This is a competitive renewal application for occupational health &safety research with the ultimate goal of providing a healthy, productive home care (HC) workforce. HC aides are the fastest growing occupation in the U.S., and the accelerating trend towards more medical care at home increases the urgency to identify HC aides'work hazards and prevent associated injuries and illness. Cleaning and disinfection (C&D) is a major part of the daily work of HC aides because of the growing risks from multi-drug resistant organisms like methicillin resistant Staphylococcus aureus (MRSA) and Clostridium difficile (C diff). Yet at the same time, there is growing evidence that many C&D chemicals widely used for infection prevention are associated with respiratory illnesses. Cleaning products are among the leading causes of occupational asthma. Currently, occupational respiratory health and infection prevention efforts are disconnected, creating a gap in our ability to fully protect HC workers. The proposed research will develop an integrated, multidisciplinary approach that optimizes occupational respiratory health and effective C&D for infection prevention, rather than trading off one for the other. This will be accomplished with the following specific aims: 1) Determine the extent to which pathogens and other micro-organisms found on surfaces in the home care environment can be reduced by different types of C&D. 2) Evaluate respiratory exposures and health effects from C&D as practiced in HC environments. 3) Synthesize the findings from aim 1 and 2, translate and disseminate them for HC stakeholders. The proposed research addresses the NIOSH National Occupational Research Agenda (NORA) sector of Healthcare and Social Assistance (HCSA) and addresses sector priority areas of Chemical Hazards and Infectious Diseases. The HC occupations addressed are employed both in healthcare and social assistance services. The NORA cross-sector programs addressed are: 1) Exposure Assessment;2) Respiratory Diseases;3) Prevention through Design;and 4) Occupational Health Disparities. The expected outputs will be quantitative and qualitative data and communication products to serve the expected outcome of providing the evidence base for guidance on safe, effective C&D in HC. Research to Practice (r2p) methods will be engaged at all stages of the proposed research in collaboration with our well-established, successful HC industry partnership network to insure that the findings are relevant and disseminated to the practice communities that can use them for preventive workplace interventions. Expected intermediate outcomes of the proposed research are an improved understanding of the OSH risks and benefits of C&D and an integrated evaluation of the OSH dimensions of C&D that can contribute to the evidence base for good practice guidelines in HC. The end outcome of this work is expected to be a healthier and more productive HC aide workforce.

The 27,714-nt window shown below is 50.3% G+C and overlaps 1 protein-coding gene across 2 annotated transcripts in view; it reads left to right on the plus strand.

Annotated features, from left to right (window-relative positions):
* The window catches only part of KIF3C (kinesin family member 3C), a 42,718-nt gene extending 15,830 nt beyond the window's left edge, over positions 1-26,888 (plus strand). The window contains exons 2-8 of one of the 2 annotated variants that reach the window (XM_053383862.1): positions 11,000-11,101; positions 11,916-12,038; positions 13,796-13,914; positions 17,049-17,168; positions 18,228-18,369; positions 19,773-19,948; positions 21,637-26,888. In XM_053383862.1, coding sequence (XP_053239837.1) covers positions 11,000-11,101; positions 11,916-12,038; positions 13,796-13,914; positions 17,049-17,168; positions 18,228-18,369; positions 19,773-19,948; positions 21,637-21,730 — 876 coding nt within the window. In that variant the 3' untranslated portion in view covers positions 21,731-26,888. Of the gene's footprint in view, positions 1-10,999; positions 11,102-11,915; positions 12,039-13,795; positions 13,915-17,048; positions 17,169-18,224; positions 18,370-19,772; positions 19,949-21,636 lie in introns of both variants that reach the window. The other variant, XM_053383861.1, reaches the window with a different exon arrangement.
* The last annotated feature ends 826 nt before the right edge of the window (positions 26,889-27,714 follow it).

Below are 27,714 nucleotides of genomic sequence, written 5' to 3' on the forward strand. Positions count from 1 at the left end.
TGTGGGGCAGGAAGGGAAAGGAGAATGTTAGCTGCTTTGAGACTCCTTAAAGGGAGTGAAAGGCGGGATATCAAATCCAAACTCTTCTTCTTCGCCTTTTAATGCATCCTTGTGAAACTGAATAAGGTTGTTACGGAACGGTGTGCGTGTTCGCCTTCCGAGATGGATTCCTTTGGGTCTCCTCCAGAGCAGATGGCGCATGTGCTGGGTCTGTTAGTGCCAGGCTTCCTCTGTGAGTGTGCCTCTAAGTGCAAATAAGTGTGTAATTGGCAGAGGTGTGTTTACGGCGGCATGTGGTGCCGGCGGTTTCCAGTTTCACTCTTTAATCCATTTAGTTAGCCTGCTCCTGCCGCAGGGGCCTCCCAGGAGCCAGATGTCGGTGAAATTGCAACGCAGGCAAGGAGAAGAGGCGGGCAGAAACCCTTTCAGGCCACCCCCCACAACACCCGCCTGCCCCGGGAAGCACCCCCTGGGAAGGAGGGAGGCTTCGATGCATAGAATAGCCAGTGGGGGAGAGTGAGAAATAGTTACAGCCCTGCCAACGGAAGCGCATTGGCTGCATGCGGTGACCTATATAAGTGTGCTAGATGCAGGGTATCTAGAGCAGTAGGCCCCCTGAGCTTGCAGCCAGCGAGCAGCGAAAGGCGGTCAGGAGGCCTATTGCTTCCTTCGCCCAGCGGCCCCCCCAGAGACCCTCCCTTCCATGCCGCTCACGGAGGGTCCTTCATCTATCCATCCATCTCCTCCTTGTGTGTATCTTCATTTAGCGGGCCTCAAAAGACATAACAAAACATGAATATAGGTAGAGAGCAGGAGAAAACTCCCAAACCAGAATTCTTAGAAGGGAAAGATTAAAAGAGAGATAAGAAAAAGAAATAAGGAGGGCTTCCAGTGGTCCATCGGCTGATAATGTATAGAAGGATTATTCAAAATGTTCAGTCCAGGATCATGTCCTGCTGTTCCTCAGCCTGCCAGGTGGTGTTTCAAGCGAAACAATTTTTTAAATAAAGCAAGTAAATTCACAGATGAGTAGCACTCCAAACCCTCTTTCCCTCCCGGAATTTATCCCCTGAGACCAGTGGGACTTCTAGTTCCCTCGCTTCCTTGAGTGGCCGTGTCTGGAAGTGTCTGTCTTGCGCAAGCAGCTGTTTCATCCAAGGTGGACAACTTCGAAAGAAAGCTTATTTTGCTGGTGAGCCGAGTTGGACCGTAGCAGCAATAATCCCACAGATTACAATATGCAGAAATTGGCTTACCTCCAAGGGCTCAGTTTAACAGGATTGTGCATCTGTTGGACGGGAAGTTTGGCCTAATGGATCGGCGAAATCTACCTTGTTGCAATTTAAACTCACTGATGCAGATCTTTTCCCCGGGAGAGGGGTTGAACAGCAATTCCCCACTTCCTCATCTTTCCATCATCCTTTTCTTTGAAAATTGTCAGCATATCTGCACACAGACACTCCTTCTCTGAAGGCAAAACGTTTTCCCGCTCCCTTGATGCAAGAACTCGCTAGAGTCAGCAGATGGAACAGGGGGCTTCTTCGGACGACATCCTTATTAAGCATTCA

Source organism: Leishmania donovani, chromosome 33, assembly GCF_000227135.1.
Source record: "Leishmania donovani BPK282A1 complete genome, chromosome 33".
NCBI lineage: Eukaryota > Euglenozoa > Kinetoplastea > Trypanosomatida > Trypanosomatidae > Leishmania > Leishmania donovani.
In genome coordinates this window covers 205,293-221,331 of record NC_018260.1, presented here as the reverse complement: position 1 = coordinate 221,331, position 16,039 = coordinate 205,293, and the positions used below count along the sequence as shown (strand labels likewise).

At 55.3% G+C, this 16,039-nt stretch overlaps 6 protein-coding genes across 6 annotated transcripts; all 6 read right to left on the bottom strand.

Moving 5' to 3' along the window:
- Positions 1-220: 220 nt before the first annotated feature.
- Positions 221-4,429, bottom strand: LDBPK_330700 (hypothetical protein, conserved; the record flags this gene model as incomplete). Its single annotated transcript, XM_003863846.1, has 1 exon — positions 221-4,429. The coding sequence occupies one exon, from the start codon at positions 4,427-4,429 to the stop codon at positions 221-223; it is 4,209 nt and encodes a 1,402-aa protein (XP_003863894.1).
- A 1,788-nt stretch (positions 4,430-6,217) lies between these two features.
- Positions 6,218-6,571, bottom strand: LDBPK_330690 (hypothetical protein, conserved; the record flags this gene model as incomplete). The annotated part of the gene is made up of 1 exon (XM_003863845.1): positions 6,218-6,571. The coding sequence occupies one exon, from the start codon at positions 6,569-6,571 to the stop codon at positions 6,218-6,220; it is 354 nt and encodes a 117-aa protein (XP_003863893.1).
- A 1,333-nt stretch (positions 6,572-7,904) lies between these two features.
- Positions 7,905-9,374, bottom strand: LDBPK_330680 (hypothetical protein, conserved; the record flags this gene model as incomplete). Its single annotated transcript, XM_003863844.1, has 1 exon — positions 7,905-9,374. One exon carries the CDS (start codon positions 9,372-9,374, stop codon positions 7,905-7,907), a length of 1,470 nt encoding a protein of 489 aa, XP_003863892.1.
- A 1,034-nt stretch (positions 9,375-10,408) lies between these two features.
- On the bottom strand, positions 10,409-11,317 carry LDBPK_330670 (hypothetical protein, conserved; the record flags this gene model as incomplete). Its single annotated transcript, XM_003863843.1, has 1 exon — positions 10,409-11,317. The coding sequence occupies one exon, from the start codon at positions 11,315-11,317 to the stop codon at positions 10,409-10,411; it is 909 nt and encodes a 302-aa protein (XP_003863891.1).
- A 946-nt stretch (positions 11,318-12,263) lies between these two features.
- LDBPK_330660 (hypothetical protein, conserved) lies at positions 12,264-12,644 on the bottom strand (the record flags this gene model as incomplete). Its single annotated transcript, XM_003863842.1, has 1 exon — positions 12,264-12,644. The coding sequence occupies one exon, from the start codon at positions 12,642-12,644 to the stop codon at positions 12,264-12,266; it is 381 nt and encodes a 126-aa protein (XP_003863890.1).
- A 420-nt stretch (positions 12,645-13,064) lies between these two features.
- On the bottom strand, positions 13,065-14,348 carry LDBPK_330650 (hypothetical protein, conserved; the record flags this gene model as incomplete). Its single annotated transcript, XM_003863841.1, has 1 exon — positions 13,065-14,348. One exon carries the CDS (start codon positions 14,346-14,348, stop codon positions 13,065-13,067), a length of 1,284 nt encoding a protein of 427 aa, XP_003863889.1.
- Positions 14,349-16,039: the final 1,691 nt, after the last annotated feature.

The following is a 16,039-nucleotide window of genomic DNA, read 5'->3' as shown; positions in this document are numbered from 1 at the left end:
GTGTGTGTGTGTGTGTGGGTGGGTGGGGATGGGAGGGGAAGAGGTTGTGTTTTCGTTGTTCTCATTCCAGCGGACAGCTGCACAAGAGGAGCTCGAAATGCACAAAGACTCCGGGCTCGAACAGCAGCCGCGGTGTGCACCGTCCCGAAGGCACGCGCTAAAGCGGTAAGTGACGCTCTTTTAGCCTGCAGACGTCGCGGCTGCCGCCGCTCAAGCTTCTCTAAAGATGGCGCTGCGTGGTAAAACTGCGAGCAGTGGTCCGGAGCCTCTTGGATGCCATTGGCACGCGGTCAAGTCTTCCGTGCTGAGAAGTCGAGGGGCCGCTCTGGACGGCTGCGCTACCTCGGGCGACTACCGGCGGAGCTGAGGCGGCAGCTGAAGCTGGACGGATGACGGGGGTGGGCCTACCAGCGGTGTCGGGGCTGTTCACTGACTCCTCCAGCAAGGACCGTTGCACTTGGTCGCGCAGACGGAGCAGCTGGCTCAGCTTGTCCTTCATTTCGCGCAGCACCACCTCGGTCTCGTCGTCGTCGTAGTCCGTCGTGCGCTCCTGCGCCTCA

The proposed research is relevant to public health because it will enhance the health of home care (HC) aides, a low income, socially diverse population that provides health and social services to elders and other vulnerable groups. It is relevant to the mission of the National Institute for Occupational Safety and Health because it will develop an understanding of the risks and conditions associated with chemical and infectious exposures in HC work and will translate scientific findings into prevention practices and products to reduce work-related illness.
|Brouillette, Natalie M; Quinn, Margaret M; Kriebel, David (2017) Risk of Sharps Injuries to Home Care Nurses and Aides: A Systematic Review and Meta-Analysis. J Occup Environ Med 59:1072-1077|
|Markkanen, Pia; Galligan, Catherine; Quinn, Margaret (2017) Safety Risks Among Home Infusion Nurses and Other Home Health Care Providers. J Infus Nurs 40:215-223|
|Quinn, Margaret M; Markkanen, Pia K; Galligan, Catherine J et al. (2016) Occupational health of home care aides: results of the safe home care survey. Occup Environ Med 73:237-45|
|Markkanen, Pia; Galligan, Catherine; Laramie, Angela et al. (2015) Understanding sharps injuries in home healthcare: The Safe Home Care qualitative methods study to identify pathways for injury prevention. BMC Public Health 15:359|
|Galligan, Catherine J; Markkanen, Pia K; Fantasia, Linda M et al. (2015) A growing fire hazard concern in communities: home oxygen therapy and continued smoking habits. New Solut 24:535-54|
|Markkanen, Pia; Quinn, Margaret; Galligan, Catherine et al. (2014) Characterizing the nature of home care work and occupational hazards: a developmental intervention study. Am J Ind Med 57:445-57|
|Kim, Hyun; Kriebel, David; Quinn, Margaret M et al. (2010) The Snowman: A model of injuries and near-misses for the prevention of sharps injuries. Am J Ind Med 53:1119-27|
|Kim, H; Kriebel, D (2009) Regression models for public health surveillance data: a simulation study. Occup Environ Med 66:733-9|
|Quinn, Margaret M; Markkanen, Pia K; Galligan, Catherine J et al. (2009) Sharps injuries and other blood and body fluid exposures among home health care nurses and aides. Am J Public Health 99 Suppl 3:S710-7|
|Chalupka, Stephanie M; Markkanen, Pia; Galligan, Catherine et al. (2008) Sharps injuries and bloodborne pathogen exposures in home health care. AAOHN J 56:15-29;quiz 31-2|